I am still angry at the Football Association for turning a blind eye to it all, a Football Association that almost three and a half decades later still makes questionable calls on where the semi-finals of their flagship cup competition should be held. The supporters still reside way down the pecking order of consideration.
For years I was drawn to Anfield on the anniversary of the disaster for the annual memorial. I was awed by the strength and the dignity of those at the forefront of the Hillsborough Family Support Group, and the splinter sibling which became the Hillsborough Justice Campaign. I also felt like an intruder or a voyeur as such.
I saw things, but these people lost the most precious things in their lives. They waved their children off to a game of football and the next time they got to see them was in a gymnasium at a stadium in Sheffield, which was being used as a makeshift morgue.
Imagine being the next of kin to a loved one, imagine identifying the body of that loved one. Imagine then being interrogated as to how much alcohol that loved one will have been drinking before the game, imagine that loved one being your child. Imagine then being told that the body of your child now belongs to South Yorkshire Police.
Where do you place your own pain when the upper scale is that pronounced?
They swept the debris and personal possessions from the terraces of Leppings Lane, they washed away the blood; they removed the twisted steel, they took down the fences and the dividing pens. They gave it a lick of paint and they bolted a few rows of seats down.
Just three years later, just three years, the Football Association allotted Sheffield Wednesday Football Club another FA Cup semi-final.
Norwich City faced Sunderland, where at the Leppings Lane end Norwich supporters created a blizzard of yellow and green balloons. The images jarred. Those advertising hoardings for Presto Engineering and Sugg Sports were still there. Those random business names have always marked the dividing line between life and death at Hillsborough for me. I was above that dividing line on April 15, 1989, a beautifully sunny and warm day.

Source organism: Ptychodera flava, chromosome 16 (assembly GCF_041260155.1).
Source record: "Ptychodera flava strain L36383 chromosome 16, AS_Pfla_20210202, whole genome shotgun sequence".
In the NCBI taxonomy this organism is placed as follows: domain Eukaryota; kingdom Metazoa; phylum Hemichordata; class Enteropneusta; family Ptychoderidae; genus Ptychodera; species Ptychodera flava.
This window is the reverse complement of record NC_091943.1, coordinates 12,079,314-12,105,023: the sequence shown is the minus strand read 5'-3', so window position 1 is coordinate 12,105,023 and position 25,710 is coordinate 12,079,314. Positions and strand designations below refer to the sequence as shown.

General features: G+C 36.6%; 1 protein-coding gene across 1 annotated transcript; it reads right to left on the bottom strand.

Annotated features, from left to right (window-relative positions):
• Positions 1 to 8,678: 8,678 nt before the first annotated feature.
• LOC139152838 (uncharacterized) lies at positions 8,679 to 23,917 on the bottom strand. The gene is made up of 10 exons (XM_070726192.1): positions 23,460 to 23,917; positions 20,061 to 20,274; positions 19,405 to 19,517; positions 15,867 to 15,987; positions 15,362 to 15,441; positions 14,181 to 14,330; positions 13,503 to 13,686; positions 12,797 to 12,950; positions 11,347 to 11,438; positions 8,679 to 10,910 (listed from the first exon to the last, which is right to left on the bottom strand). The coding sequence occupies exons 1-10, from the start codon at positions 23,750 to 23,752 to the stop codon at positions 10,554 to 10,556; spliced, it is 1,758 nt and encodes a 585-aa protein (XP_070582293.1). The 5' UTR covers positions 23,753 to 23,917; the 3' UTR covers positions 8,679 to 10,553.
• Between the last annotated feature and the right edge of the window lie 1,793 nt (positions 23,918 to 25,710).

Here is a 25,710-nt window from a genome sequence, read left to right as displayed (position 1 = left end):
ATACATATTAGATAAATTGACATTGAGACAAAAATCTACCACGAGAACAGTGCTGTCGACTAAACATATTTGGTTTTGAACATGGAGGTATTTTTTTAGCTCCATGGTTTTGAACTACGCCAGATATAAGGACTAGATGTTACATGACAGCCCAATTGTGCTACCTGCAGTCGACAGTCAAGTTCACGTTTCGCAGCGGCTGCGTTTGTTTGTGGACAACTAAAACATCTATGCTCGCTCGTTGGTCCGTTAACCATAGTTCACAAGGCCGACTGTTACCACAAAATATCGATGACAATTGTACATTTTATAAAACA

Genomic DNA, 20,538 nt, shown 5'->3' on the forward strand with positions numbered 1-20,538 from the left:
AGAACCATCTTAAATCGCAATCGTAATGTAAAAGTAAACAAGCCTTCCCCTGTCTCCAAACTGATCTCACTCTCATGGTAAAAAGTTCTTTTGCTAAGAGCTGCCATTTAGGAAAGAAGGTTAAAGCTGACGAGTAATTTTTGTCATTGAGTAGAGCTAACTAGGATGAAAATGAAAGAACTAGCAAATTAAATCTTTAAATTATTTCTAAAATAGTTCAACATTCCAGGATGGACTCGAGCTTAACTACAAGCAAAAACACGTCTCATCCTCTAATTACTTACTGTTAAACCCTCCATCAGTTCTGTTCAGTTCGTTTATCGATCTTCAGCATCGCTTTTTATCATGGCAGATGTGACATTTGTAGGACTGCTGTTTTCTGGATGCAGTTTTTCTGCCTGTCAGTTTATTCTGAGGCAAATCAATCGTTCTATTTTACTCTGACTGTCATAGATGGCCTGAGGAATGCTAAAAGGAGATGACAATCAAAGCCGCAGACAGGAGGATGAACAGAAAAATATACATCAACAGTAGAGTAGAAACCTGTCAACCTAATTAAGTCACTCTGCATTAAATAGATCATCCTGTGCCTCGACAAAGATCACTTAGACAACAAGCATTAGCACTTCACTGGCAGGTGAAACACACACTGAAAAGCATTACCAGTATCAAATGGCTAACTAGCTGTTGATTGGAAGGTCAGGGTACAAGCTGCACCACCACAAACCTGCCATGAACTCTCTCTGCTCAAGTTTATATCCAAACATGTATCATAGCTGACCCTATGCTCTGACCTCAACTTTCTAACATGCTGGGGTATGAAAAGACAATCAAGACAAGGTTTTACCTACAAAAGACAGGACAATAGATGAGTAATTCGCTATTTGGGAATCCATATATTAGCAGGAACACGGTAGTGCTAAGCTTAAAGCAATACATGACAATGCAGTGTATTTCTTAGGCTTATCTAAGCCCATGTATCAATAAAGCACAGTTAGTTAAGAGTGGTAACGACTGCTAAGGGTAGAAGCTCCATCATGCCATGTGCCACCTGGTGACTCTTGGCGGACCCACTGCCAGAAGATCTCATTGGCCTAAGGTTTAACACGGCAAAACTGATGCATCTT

Other big occasions were played out there not long after. The 1996 European Championship finals, the 1997 League Cup final replay, and a FA Cup semi-final replay between Chesterfield and Middlesbrough. Imagine watching those games on TV, knowing your son or daughter died there.
Sheffield Wednesday were relegated from the Premier League at the end of the 1999/2000 season and they haven’t returned since.
The anger with Sheffield Wednesday doesn’t sit easily. Some very good people who performed some remarkable acts of kindness and generosity on April 15, 1989 are supporters of the club.
When the directors of Sheffield Wednesday refused to put in place even a small memorial, a group of local business owners clubbed together to create one of their own. Incredible.
One lone voice, at the 2009 memorial at Anfield called on a clearly rattled Andy Burnham – at the time the Secretary of State for Culture, Media and Sport – for justice, on a day when many more thousands descended upon Anfield as was usually the case.
That one lone voice was added to, until it became a crescendo of noise.
Burnham, a son of the city of Liverpool, an Everton fan, nodded and he kept his word to do something about it.
A group of people, who all too often had been told to ‘let it go’ moved the mountain. They kicked and punched until something was done. Reputation destroyers have had their own reputations destroyed instead.
There is no solace in that, however, and attempts have been made to put genies back in bottles.
Pride lives alongside the anger. The balance was always tilted toward anger, but pride now prevails. Pride in what the families of the victims achieved, after decades of doors being slammed in their faces, inclusive of tasteless quips from individuals in positions of immense power.
I am proud of a fight I took part in, in no more way than offering what support I could, in helping lay out the mosaics, putting some coins in a box, listening when listening was required, and educating and trying to open closed minds whenever possible.
As a side-effect, an unexpected degree of peace has come from that.